Ontario Finance Minister Dwight Duncan says it's time for public-sector executives to take a pay freeze, just as many frontline workers have.

"We have asked teachers, doctors and some government employees to accept pay freezes; MPPs have frozen our salaries for five years," Duncan told reporters during a Thursday afternoon news conference.

"It seems fair to ask our executives to lead by example and accept a freeze."

He also announced the government’s intent to limit the compensation that government managers can be awarded, as well as the introduction of a pay freeze that would affect workers in the broader public sector.

For two years, the government wants to freeze the earnings of anyone working in the Ontario Public Service, provincial agencies and the broader public sector who is eligible for performance pay on top of their regular salary.

"No one will earn more than they did last year," said Duncan.

"This means that it is possible for individuals to earn less money if they fail to perform."

Additionally, the government wants to change the performance-pay initiatives that were paid out to 98 per cent of eligible managers in the Ontario Public Service last year.

"No manager in the Ontario Public Service would earn more in 2012 than they did in 2011," said Duncan.

"For the 8,800 OPS managers, there will be no more increases. Their T4s will be capped, meaning that they can receive less."

The government intends for these OPS managers to face a three-year pay freeze.

Call to cap executive salaries

The governing Liberals also want to cap the salaries of top public-sector executives at $418,000, which is twice the annual salary of Premier Dalton McGuinty.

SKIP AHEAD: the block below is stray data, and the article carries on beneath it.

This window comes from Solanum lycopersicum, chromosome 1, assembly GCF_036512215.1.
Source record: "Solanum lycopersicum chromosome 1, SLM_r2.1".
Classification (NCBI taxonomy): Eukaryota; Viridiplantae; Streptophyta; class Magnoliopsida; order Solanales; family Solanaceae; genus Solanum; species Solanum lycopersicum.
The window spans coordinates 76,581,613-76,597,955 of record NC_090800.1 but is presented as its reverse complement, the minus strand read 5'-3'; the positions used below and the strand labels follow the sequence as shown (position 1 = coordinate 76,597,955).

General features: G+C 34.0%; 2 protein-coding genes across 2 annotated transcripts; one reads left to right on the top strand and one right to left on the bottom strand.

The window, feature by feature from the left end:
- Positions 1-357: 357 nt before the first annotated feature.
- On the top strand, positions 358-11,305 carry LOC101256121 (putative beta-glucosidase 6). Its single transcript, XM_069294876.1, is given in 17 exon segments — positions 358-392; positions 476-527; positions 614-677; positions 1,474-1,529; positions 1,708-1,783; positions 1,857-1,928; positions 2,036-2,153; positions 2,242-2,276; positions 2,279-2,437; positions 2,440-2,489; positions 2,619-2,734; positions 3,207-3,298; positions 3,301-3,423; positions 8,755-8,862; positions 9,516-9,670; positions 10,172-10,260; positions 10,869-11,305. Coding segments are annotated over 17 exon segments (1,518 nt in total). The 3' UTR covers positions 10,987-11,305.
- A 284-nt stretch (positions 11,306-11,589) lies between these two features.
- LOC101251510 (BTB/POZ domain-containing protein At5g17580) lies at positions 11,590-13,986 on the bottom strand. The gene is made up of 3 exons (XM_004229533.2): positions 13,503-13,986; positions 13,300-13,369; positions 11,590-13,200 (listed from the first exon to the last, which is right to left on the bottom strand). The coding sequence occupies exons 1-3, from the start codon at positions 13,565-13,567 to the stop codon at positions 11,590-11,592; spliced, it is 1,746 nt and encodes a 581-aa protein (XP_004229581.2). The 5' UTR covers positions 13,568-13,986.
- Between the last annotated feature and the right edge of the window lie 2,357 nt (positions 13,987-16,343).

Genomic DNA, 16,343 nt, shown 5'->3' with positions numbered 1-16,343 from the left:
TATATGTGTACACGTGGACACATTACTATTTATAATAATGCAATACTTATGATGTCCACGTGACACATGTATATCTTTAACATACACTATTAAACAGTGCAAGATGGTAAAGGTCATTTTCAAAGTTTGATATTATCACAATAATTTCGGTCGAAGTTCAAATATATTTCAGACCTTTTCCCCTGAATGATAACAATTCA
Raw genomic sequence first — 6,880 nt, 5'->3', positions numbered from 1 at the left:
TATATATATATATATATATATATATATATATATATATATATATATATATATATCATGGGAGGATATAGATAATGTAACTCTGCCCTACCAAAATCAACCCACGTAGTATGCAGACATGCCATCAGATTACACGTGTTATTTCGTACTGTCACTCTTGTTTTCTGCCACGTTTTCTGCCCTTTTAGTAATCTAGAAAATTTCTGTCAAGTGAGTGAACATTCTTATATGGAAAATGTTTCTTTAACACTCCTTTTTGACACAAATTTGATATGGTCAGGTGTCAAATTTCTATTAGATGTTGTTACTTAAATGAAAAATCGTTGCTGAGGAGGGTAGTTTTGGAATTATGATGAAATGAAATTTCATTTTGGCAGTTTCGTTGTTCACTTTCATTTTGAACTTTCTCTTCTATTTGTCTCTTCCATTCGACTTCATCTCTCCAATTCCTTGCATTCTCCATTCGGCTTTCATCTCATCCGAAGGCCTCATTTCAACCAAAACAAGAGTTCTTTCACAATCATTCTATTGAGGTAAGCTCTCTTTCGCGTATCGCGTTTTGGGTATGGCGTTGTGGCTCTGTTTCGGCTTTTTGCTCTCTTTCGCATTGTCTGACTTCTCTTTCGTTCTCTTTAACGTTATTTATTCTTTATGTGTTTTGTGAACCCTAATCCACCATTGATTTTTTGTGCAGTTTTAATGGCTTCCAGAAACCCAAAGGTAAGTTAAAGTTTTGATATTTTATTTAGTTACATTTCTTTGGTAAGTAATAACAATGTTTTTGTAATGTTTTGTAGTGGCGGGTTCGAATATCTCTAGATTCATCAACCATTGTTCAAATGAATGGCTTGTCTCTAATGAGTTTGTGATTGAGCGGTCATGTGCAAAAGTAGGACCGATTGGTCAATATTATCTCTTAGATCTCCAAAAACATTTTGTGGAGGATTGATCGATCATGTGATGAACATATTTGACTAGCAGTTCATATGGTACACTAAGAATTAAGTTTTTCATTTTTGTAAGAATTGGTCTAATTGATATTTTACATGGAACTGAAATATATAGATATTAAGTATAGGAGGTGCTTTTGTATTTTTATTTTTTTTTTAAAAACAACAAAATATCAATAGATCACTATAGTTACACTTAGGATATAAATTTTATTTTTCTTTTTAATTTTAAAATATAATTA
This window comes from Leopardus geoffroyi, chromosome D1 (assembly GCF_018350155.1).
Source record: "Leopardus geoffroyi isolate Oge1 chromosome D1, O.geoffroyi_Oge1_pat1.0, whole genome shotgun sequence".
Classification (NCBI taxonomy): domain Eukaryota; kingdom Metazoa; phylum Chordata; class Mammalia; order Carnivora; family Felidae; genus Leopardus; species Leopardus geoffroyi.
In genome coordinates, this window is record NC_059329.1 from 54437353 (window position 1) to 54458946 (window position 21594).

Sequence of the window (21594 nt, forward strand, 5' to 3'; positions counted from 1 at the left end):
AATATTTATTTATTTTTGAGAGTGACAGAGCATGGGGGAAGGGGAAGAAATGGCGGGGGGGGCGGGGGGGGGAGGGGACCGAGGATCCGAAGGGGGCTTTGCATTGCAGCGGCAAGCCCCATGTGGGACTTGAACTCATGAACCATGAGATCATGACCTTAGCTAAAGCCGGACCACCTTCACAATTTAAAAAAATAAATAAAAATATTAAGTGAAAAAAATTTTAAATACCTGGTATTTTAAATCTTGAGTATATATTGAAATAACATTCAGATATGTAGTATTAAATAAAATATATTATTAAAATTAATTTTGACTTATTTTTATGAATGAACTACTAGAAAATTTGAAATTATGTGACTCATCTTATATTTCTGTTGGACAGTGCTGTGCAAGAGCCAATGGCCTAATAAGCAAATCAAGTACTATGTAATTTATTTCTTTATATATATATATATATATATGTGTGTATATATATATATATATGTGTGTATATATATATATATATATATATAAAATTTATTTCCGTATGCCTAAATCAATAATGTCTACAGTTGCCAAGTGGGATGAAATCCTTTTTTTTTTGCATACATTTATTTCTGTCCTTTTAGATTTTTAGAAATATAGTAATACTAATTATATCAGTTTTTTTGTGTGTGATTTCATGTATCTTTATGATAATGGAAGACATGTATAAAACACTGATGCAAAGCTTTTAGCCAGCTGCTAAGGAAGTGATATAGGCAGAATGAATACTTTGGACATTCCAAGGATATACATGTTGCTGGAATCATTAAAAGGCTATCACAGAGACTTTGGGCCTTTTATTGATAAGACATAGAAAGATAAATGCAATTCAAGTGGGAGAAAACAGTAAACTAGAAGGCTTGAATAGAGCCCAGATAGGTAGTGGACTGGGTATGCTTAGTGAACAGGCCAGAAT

"This cap will be permanent and it will work to bring some of the overly generous compensation packages back to reality," Duncan said.

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Progressive Conservative finance critic Peter Shurman said the government's proposed pay freeze doesn't do enough to address Ontario’s problems with its balance sheet. (CBC)

However, the cap will not pare back the salaries of some 150 executives whose annual income currently exceeds that threshold.

The cap will apply to all fields across the public sector except those in which "a unique labour market" demands a higher salary to attract needed executives.

The finance minister said the government will be bringing similar measures forward in the days ahead to those that were announced Thursday.

The government cannot say how many people in the broader public sector will be affected by the legislation, or how much it will save by freezing their pay, but says freezing the pay of civil service managers will save about $12 million a year.

"Dollar-wise these are modest," admitted Duncan. "Symbolically they're important."

Proposed measures don’t go far enough: critics

Progressive Conservative finance critic Peter Shurman said the government’s proposed pay freeze doesn’t do enough to address Ontario’s problems with its balance sheet.

"If the economic scenario in Ontario was a beach, what the minister has done is he’s picked a single grain of sand," he told reporters after the finance minister’s press conference.

"This demonstrates conclusively that these people are absolutely out of touch, they have absolutely no idea what’s going on."

New Democrat Leader Andrea Horwath said she felt the government "could have gone further," particularly when it comes to making top earners share in the sacrifices that are being demanded of other public-sector workers.

"I’m not sure how fair it is. I’m going to have to take a look at the details once the government tables legislation," Horwath told reporters at Queen’s Park on Thursday afternoon.

Neither the NDP leader, not the Opposition finance critic offered any definitive statement about whether their respective parties would support the expected legislation the government will bring forward on these issues.

The Progressive Conservatives have been demanding a legislated wage freeze for the public sector, and supported the minority government's bill imposing a new deal on teachers.

However, that controversy helped the New Democrats take the Kitchener-Waterloo riding from the Tories in a byelection this month, which also prevented the Liberals from getting their majority.

With files from The Canadian Press